The main objectives of the ATHENA COVID-19 STUDY are:
- To quantify hospital-based outcomes and deaths, including in relation to sociodemographic characteristics and comorbidities as ascertained from hospital AND general practice data.
- To estimate the strength of association between these outcomes and sociodemographic and health characteristics.
The Health Innovation, Investment and Research Office (HIIRO) of Queensland Health is responsible for consultation, development and review of State-wide research ethics and research governance policies.
HIIRO provides a central portal of contact for Researchers, HHS Human Research Ethics Committee Chairs and Members, Coordinators, Research Governance Offices/rs and study sponsors seeking advice and direction on ethical and governance issues associated with the conduct of research in Queensland Health.
Meet the team
Professor Kim Greaves
(BSc, MD, FACC, FRCP)
Principal Investigator & Project Lead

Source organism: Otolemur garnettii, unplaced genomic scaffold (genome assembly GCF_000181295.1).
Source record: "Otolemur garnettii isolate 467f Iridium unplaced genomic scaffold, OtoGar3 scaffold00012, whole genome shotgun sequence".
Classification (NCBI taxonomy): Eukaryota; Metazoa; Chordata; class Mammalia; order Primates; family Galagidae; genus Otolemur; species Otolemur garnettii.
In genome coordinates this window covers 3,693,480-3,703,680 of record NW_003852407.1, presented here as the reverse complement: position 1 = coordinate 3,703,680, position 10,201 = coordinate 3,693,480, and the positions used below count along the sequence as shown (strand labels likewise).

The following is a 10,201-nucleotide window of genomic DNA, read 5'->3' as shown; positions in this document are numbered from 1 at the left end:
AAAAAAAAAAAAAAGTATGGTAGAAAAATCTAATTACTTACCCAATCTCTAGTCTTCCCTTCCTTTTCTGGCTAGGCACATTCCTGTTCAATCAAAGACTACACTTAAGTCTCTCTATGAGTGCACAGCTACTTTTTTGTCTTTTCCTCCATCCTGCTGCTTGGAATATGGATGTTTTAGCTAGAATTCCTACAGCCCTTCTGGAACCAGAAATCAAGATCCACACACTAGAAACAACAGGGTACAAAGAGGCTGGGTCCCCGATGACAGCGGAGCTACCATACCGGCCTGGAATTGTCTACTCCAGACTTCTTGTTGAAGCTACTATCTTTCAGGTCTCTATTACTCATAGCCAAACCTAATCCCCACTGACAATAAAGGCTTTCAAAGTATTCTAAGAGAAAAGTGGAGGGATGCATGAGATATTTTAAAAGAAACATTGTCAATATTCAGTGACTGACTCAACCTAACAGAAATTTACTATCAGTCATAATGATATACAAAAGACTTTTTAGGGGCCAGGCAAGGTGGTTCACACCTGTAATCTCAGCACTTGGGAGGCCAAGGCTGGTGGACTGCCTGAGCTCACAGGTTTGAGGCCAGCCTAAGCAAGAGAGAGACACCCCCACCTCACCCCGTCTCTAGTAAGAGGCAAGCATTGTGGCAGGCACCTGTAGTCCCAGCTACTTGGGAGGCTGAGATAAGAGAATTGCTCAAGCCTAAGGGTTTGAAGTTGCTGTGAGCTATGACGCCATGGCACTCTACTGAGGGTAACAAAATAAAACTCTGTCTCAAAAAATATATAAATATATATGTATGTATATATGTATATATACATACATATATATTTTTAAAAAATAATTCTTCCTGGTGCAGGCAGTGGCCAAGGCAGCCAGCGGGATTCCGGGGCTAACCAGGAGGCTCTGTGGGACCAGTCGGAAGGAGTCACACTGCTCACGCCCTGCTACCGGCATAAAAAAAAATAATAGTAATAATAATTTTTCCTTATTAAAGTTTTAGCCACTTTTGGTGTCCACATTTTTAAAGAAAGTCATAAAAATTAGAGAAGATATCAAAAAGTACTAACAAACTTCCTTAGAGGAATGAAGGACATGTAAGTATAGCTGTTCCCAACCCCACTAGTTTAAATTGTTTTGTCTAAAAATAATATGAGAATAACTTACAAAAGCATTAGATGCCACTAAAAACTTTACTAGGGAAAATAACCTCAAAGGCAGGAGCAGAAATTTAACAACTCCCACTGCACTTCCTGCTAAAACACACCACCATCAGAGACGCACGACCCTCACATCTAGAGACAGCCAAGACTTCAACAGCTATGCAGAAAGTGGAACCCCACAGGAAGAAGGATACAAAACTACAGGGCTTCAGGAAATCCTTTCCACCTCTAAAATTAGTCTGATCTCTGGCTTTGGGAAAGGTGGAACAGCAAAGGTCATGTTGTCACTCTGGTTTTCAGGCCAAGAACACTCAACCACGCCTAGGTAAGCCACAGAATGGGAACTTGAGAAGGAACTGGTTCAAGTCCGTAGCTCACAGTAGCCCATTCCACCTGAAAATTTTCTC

Professor Greaves is the Director of Cardiac Research and a Senior Staff Specialist in Cardiology at the Sunshine Coast University Hospital, Queensland. He holds a Fellowship of the Royal College of Physicians (FRCP –UK), Fellowship of the Royal Australian College of Physicians (FRACP), and completed a Doctor of Medicine in 2007.
Kim has extensive experience and publications in medical research and holds academic appointments as Professor and Associate Professor at the Griffith University, the Australian National University, Queensland University of Technology, University of Sunshine Coast, and the University of Queensland. Professor Greaves is currently focusing on health information sharing for health service planning, delivery and research, and areas of implementation science applicable to cardiovascular disease prevention.
Associate Professor Rosemary Korda
(BAppSc, MAppSc, GradDipPopHlth, PhD)
Principal Investigator and team lead for ANU
Data Analyses Team – Australian National University: National Centre for Epidemiology and Population Health, Research School of Population Health